Today’s the day when Parliament debates a possible extension to the stamp duty holiday beyond its March 31 cliff edge deadline - but there’s a hardening of views amongst property experts that MPs will reject industry calls.
The debate lasts 90 minutes beginning at 4.30pm and will focus on an online petition - now with well over 135,000 signatures - requesting a six month extension. There will be no vote but a government minister responds to the petition, indicating any policy change - or not.
However, experts in our industry have suggested a phased ending to the holiday, if not a complete extension, as a way of escaping a dramatic cliff-edge which could deny tens of thousands of buyers the stamp duty saving they hope for.
So will MPs support such a move?
Unlikely, according to Sean Randall, a partner at Blick Rothenberg law firm and chair of the Stamp Taxes Practitioners Group.
He has told the Knight Frank agency: “My sense is that it was considered but won’t happen, especially if the housing market stays open. I would always allow for a last-minute U-turn but it is helpful to think of the holiday as one part of a package of measures to help the economy not just the housing market. Some deals will be impacted but a lot of people will just renegotiate.”
Knight Frank has long advocated stamp duty reform because it calculates for every 100,000 housing transactions there is a boost to the economy of almost one billion pounds - with consequential tax benefits to the Treasury.
But Randall says one benefit of the stamp duty holiday to the wider economy - helping to create jobs - has now been exhausted. “Realistically it’s now too late. The holiday was about protecting jobs and the expected rise in unemployment will not happen before Budget” he tells Knight Frank.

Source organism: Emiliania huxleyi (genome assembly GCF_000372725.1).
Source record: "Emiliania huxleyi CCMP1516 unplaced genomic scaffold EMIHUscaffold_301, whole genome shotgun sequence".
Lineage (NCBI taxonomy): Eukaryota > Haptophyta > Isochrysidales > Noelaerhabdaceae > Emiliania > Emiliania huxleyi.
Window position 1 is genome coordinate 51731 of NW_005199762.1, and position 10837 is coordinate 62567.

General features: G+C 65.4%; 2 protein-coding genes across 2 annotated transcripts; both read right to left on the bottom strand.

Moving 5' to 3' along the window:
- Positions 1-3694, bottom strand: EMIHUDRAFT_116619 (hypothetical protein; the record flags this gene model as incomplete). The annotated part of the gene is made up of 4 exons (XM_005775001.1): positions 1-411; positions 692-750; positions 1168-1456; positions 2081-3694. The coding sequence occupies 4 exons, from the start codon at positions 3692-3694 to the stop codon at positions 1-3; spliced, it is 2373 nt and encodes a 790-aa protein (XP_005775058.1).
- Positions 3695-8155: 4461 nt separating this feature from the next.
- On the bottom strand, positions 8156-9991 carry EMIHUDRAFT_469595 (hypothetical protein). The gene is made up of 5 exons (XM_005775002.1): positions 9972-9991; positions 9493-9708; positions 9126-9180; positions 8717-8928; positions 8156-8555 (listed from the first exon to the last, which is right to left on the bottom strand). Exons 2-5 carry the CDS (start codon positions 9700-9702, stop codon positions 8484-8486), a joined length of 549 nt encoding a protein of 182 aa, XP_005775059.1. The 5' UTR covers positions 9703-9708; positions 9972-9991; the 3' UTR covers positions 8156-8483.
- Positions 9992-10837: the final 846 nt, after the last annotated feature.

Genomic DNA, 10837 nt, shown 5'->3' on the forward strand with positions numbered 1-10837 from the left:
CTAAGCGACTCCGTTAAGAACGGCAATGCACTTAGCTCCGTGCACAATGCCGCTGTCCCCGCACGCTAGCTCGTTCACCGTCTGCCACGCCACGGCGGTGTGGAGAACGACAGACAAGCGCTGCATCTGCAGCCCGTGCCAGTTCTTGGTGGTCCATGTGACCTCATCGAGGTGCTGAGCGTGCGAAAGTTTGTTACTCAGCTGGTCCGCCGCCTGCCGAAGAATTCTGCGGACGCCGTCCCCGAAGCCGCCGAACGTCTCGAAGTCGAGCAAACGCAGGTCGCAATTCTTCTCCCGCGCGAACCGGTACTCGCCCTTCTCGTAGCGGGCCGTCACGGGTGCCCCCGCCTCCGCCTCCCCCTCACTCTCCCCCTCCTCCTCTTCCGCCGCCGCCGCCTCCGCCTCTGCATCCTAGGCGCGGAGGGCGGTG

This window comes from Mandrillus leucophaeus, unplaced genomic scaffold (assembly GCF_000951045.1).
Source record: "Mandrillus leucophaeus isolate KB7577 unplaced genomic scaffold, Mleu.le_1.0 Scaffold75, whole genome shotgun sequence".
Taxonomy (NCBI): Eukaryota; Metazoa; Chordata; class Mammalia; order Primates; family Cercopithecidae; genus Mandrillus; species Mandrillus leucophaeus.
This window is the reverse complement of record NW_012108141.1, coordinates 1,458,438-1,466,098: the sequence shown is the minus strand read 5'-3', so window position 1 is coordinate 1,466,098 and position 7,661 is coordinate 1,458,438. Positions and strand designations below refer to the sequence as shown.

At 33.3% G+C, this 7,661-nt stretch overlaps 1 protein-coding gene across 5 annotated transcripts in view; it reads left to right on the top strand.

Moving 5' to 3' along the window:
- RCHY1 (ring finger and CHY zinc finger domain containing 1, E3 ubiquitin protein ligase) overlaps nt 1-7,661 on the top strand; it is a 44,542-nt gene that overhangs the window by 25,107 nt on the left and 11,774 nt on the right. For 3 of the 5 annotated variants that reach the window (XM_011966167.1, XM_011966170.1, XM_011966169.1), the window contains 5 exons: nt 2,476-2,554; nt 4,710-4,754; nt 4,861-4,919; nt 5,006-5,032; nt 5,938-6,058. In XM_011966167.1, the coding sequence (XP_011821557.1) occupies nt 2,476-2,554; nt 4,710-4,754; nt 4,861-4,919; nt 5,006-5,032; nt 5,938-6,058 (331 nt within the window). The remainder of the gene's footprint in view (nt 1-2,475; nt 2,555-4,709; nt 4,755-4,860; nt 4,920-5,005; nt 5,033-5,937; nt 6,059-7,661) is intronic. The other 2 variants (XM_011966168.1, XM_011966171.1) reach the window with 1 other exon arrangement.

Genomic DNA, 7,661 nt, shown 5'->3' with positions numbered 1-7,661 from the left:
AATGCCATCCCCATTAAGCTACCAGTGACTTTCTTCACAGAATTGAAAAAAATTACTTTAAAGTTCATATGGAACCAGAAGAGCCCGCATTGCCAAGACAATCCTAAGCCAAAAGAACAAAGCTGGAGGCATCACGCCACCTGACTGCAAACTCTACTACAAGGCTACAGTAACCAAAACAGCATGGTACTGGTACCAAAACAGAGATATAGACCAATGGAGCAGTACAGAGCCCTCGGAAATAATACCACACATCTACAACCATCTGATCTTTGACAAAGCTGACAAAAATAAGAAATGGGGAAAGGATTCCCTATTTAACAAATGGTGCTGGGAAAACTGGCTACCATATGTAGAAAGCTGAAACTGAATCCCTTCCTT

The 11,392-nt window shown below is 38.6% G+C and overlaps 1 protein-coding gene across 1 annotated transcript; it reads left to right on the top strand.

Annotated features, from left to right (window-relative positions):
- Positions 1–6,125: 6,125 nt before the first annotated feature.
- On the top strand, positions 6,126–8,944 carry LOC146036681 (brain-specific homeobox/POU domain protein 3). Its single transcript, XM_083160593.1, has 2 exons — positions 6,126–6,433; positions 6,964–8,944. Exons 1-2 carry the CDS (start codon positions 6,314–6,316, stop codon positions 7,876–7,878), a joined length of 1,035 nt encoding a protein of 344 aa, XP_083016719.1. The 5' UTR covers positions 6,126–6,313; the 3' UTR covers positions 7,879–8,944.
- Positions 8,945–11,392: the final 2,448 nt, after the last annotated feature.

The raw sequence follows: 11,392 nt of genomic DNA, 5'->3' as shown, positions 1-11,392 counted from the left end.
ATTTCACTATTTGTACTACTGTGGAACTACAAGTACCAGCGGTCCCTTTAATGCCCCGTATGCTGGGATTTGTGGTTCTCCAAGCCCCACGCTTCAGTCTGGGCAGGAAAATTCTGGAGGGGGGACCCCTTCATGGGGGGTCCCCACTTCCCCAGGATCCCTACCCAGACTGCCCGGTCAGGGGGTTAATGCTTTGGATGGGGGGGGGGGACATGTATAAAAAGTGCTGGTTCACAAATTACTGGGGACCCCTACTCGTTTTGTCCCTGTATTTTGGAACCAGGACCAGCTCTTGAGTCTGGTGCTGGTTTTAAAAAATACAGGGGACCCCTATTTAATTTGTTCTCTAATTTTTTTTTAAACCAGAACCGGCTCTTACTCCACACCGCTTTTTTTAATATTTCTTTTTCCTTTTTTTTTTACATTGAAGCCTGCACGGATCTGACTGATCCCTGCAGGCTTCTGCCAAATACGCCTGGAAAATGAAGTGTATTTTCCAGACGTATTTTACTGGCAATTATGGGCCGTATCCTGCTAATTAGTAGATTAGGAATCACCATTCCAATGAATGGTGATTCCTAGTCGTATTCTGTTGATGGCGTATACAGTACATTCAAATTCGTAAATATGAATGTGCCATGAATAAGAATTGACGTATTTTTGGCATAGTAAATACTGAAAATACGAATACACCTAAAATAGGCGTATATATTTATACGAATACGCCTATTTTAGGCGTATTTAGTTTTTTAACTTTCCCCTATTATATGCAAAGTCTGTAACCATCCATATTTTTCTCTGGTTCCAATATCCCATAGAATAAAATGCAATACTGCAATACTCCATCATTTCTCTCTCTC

He also suggests that with substantial evidence to suggest the number of Coronavirus infections is now falling, the government will want to consider ways of recouping the vast expenditure it has committed.
Stamp duty accounts for around £12 billion of the government’s £635 billion annual tax revenues - this is not a huge slice “but every bit of revenue is significant as the government attempts to re-balance the books” says Knight Frank.
Another analyst not expecting a stamp duty holiday extension - and doubting the need for such a holiday in the first place - is PropTech entrepreneur Anthony Codling, a former market consultant for investment service Jefferies.
“The main problem with extending the deadline is that it just pushes the problem of the deadline further down the road. If, after nine months there are many people about to fall into the cracks and miss out, extending the holiday by six months will just lead to a whole new cohort of people in the deadline danger zone” he writes on the blog of his PropTech service Twindig.
“There is also compelling evidence that the Stamp Duty Holiday has made homebuyers worse off than they were before it …
“… In England, average house prices have risen by £15,750. Stamp Duty savings are £3,337, a net increase of £12,414. You might therefore say that the Stamp Duty Tax holiday has led to a house price 'tax' of more than three times the stamp duty saving. A case of robbing Peter to pay Paul, Jane and Mary.”
In this afternoon’s Commons debate Elliot Colburn MP, a member of the Petitions Committee, will lead the session.
Jesse Norman MP, Financial Secretary to the Treasury, will respond for the government.